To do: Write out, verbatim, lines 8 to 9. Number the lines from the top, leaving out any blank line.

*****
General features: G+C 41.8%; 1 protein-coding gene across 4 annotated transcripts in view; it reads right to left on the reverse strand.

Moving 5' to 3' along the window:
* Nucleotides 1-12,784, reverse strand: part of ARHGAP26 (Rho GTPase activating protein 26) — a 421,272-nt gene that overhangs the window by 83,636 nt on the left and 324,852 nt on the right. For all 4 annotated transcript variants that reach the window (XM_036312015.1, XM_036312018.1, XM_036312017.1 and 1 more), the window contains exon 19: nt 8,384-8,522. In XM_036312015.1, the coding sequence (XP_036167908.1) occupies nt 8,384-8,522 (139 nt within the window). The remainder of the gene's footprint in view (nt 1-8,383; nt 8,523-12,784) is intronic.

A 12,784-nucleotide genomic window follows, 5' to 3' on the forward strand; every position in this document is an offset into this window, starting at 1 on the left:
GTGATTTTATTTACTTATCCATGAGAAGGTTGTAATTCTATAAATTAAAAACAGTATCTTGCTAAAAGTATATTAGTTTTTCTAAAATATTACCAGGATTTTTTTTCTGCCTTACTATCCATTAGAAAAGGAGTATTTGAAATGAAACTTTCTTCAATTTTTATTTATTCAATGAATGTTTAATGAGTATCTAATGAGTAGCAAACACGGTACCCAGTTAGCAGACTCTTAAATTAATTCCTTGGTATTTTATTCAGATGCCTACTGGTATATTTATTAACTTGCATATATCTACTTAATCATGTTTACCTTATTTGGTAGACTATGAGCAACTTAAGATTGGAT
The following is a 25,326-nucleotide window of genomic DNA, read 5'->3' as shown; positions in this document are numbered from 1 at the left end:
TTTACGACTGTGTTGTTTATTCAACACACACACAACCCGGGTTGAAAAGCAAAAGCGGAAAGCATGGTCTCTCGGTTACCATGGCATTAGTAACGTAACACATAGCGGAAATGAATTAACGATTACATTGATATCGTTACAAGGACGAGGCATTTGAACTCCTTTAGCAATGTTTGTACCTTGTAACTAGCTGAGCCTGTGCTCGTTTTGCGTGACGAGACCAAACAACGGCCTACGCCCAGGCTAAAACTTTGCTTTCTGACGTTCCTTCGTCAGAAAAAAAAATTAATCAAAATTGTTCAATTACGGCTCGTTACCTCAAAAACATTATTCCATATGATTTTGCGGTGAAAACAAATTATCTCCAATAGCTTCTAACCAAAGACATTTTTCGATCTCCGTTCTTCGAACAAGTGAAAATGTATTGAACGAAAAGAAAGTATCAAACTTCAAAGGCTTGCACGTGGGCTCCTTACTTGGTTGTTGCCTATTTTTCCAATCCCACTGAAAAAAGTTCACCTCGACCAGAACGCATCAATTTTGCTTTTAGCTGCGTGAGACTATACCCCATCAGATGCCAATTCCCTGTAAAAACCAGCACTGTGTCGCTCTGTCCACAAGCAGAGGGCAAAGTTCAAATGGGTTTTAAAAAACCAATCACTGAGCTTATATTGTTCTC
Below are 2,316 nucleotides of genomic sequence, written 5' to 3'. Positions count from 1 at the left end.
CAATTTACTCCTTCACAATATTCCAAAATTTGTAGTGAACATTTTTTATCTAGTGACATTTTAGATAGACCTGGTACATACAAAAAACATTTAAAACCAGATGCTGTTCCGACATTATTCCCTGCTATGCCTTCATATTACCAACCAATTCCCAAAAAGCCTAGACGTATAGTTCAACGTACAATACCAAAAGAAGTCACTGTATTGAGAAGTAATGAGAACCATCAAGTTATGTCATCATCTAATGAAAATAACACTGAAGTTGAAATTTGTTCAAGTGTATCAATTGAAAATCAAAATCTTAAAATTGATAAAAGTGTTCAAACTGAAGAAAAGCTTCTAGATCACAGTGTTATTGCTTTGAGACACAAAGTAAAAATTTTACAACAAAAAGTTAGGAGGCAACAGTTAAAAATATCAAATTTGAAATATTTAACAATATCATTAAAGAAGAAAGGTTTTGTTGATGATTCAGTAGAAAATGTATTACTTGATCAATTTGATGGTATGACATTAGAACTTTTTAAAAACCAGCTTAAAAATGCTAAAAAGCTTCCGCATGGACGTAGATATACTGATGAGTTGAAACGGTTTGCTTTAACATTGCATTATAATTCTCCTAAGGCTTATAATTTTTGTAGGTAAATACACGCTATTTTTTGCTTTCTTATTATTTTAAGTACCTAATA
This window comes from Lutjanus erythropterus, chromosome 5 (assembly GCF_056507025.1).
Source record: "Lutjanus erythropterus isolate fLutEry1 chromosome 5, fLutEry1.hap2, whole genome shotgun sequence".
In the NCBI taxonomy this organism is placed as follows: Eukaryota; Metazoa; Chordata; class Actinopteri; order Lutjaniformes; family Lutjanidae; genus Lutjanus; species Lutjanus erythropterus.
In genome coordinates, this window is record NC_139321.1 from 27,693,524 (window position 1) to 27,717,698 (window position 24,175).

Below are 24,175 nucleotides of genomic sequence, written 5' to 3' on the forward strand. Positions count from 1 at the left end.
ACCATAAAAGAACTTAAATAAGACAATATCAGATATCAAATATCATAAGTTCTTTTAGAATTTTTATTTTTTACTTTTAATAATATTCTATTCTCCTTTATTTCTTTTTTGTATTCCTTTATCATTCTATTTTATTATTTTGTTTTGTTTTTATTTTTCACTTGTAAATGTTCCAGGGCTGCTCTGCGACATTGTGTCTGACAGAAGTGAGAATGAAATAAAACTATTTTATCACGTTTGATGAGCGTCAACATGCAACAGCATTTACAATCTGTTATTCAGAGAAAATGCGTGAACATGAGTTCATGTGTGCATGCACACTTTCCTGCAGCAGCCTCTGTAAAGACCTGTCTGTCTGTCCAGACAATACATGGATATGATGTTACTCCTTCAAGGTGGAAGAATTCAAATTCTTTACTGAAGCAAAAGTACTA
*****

Below are 2,316 nucleotides of genomic sequence, written 5' to 3'. Positions count from 1 at the left end.
CAATTTACTCCTTCACAATATTCCAAAATTTGTAGTGAACATTTTTTATCTAGTGACATTTTAGATAGACCTGGTACATACAAAAAACATTTAAAACCAGATGCTGTTCCGACATTATTCCCTGCTATGCCTTCATATTACCAACCAATTCCCAAAAAGCCTAGACGTATAGTTCAACGTACAATACCAAAAGAAGTCACTGTATTGAGAAGTAATGAGAACCATCAAGTTATGTCATCATCTAATGAAAATAACACTGAAGTTGAAATTTGTTCAAGTGTATCAATTGAAAATCAAAATCTTAAAATTGATAAAAGTGTTCAAACTGAAGAAAAGCTTCTAGATCACAGTGTTATTGCTTTGAGACACAAAGTAAAAATTTTACAACAAAAAGTTAGGAGGCAACAGTTAAAAATATCAAATTTGAAATATTTAACAATATCATTAAAGAAGAAAGGTTTTGTTGATGATTCAGTAGAAAATGTATTACTTGATCAATTTGATGGTATGACATTAGAACTTTTTAAAAACCAGCTTAAAAATGCTAAAAAGCTTCCGCATGGACGTAGATATACTGATGAGTTGAAACGGTTTGCTTTAACATTGCATTATAATTCTCCTAAGGCTTATAATTTTTGTAGGTAAATACACGCTATTTTTTGCTTTCTTATTATTTTAAGTACCTAATA